The Court otherwise finds Defendant's position puzzling. Allowing information produced pursuant to this protective order to be available for use in the FINRA proceeding is not a finding that any particular document or testimony is relevant or admissible in that proceeding. All it does is limit the necessity for Plaintiff to propound new discovery requests for potentially identical information, limits the need for Defendant to reproduce materials that may have been supplied earlier and potentially dispenses with the need for another protective order for this information before FINRA.
The Court finds good cause for the proposed protective order to allow that materials produced for this litigation be available for use in the companion FINRA proceeding. Each party may draw from the pool of material produced for use before FINRA. This does not mean that either side may use the discovery processes of this Court to obtain information relevant only in FINRA. Nor does it mean that the parties are prohibited from seeking additional information relevant in the FINRA action using FINRA discovery procedures.
By granting Plaintiff's request, the Court cannot discern how it would be directing, controlling or interfering with the FINRA arbitration proceeding. Determining the extent to which information produced pursuant to this Court's protective order may be used certainly is within this Court's jurisdiction and discretion. The only impact on FINRA may be salutary as it may limit the need for duplicative discovery requests and productions.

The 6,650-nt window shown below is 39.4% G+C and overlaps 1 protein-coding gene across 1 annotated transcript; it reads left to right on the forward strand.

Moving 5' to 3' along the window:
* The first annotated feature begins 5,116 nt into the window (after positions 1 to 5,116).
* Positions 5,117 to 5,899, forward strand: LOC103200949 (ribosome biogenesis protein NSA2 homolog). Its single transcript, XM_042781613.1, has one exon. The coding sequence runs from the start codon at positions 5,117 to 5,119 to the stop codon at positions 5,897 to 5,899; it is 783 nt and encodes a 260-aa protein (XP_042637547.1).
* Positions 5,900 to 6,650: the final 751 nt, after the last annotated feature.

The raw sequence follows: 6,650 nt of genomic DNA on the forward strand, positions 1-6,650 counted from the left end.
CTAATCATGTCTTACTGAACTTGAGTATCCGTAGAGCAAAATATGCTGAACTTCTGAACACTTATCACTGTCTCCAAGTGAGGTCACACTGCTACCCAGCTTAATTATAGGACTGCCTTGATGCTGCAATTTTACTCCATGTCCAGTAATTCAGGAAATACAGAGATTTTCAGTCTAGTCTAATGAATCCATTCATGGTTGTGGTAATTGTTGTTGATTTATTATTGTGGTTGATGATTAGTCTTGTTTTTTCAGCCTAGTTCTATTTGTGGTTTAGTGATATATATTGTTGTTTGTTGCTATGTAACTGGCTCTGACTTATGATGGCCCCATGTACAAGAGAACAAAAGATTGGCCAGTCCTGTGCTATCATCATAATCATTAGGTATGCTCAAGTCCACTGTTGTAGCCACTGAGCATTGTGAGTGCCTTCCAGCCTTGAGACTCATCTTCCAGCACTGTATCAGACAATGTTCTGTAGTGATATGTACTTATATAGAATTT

Protecting Disclosures of Confidential Information The proposed protective order provides that confidential information may be shown to independent experts, witnesses and mediators only if they sign a confidentiality agreement the terms of which have been stipulated by the parties. (ECF No. 71-1 at 4-5). Plaintiff proposes that confidential material may be shown to the originator, author or recipient of a copy of the document without requiring those persons to sign the confidentiality agreement. (Id. at p. 4 ¶9). Defendant wants these persons, mostly former employees of Defendant, to have to sign the stipulated confidentiality agreement.
Plaintiff argues that these persons likely are bound by confidentiality agreements imposed during their employment and upon their separation from Defendant. For those persons, Plaintiff claims that those confidentiality agreements continue to bind them and there is no need for another. For persons who had previous contacts with this material without confidentiality, Plaintiff argues that imposing a confidentiality clause now may be unenforceable as these persons were free to disclose this information earlier. Plaintiff also points to this Court's model rules which do not suggest that a separate confidentiality agreement is necessary for persons who authored or received documents. Consequently, Plaintiff states that good cause is lacking.
Defendant claims that many of these individuals are now employed with competitors, may not remember the details of these materials and asserts that the need for continued confidentiality must be impressed upon them.
The Court finds that Plaintiff has the better argument. Persons already bound by a confidentiality agreement need not sign a new one; they may be reminded of their obligations during their testimony. The Court finds that to impose a confidentiality obligation now upon originators, authors or recipients of a copy of the material not previously subject to a confidentiality agreement would create confusion and lead to disputes. According, the Court finds that good cause is lacking to include Defendant's proposed language in disputed paragraph 9 of the proposed protective order.
Plaintiff's proposed amendments to the proposed protective order are GRANTED. Defendant's proposed amendment to the protective order is DENIED. A copy of the conformed protective order is attached.
IT IS SO ORDERED.